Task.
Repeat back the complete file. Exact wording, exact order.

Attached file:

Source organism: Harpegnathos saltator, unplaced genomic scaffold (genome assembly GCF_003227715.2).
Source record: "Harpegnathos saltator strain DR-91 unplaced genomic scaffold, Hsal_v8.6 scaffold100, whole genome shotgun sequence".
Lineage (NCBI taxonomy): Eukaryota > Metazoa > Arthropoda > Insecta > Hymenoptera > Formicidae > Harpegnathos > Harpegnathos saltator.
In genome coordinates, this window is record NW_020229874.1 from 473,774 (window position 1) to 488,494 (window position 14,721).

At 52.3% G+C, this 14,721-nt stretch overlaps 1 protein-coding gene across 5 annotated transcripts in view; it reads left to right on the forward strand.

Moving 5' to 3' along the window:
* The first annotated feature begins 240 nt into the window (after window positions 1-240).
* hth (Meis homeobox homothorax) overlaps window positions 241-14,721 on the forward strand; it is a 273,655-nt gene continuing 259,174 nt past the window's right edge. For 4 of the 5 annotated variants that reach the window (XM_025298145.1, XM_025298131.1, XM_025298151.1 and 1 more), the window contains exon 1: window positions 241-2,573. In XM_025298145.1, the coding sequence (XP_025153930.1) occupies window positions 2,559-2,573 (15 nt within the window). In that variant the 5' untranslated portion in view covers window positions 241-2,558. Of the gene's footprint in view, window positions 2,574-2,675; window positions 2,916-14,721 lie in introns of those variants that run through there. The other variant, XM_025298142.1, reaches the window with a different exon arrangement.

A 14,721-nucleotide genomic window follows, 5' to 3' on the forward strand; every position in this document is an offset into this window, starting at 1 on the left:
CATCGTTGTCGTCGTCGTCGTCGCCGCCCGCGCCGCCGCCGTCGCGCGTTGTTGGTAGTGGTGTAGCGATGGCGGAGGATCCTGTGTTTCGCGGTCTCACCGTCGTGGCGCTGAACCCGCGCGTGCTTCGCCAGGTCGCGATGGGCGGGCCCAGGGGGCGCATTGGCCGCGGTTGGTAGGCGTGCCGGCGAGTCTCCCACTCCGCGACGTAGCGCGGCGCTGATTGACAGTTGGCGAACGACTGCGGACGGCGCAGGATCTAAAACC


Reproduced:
Source organism: Harpegnathos saltator, unplaced genomic scaffold (genome assembly GCF_003227715.2).
Source record: "Harpegnathos saltator strain DR-91 unplaced genomic scaffold, Hsal_v8.6 scaffold100, whole genome shotgun sequence".
Lineage (NCBI taxonomy): Eukaryota > Metazoa > Arthropoda > Insecta > Hymenoptera > Formicidae > Harpegnathos > Harpegnathos saltator.
In genome coordinates, this window is record NW_020229874.1 from 473,774 (window position 1) to 488,494 (window position 14,721).

At 52.3% G+C, this 14,721-nt stretch overlaps 1 protein-coding gene across 5 annotated transcripts in view; it reads left to right on the forward strand.

Moving 5' to 3' along the window:
* The first annotated feature begins 240 nt into the window (after window positions 1-240).
* hth (Meis homeobox homothorax) overlaps window positions 241-14,721 on the forward strand; it is a 273,655-nt gene continuing 259,174 nt past the window's right edge. For 4 of the 5 annotated variants that reach the window (XM_025298145.1, XM_025298131.1, XM_025298151.1 and 1 more), the window contains exon 1: window positions 241-2,573. In XM_025298145.1, the coding sequence (XP_025153930.1) occupies window positions 2,559-2,573 (15 nt within the window). In that variant the 5' untranslated portion in view covers window positions 241-2,558. Of the gene's footprint in view, window positions 2,574-2,675; window positions 2,916-14,721 lie in introns of those variants that run through there. The other variant, XM_025298142.1, reaches the window with a different exon arrangement.

A 14,721-nucleotide genomic window follows, 5' to 3' on the forward strand; every position in this document is an offset into this window, starting at 1 on the left:
CATCGTTGTCGTCGTCGTCGTCGCCGCCCGCGCCGCCGCCGTCGCGCGTTGTTGGTAGTGGTGTAGCGATGGCGGAGGATCCTGTGTTTCGCGGTCTCACCGTCGTGGCGCTGAACCCGCGCGTGCTTCGCCAGGTCGCGATGGGCGGGCCCAGGGGGCGCATTGGCCGCGGTTGGTAGGCGTGCCGGCGAGTCTCCCACTCCGCGACGTAGCGCGGCGCTGATTGACAGTTGGCGAACGACTGCGGACGGCGCAGGATCTAAAACC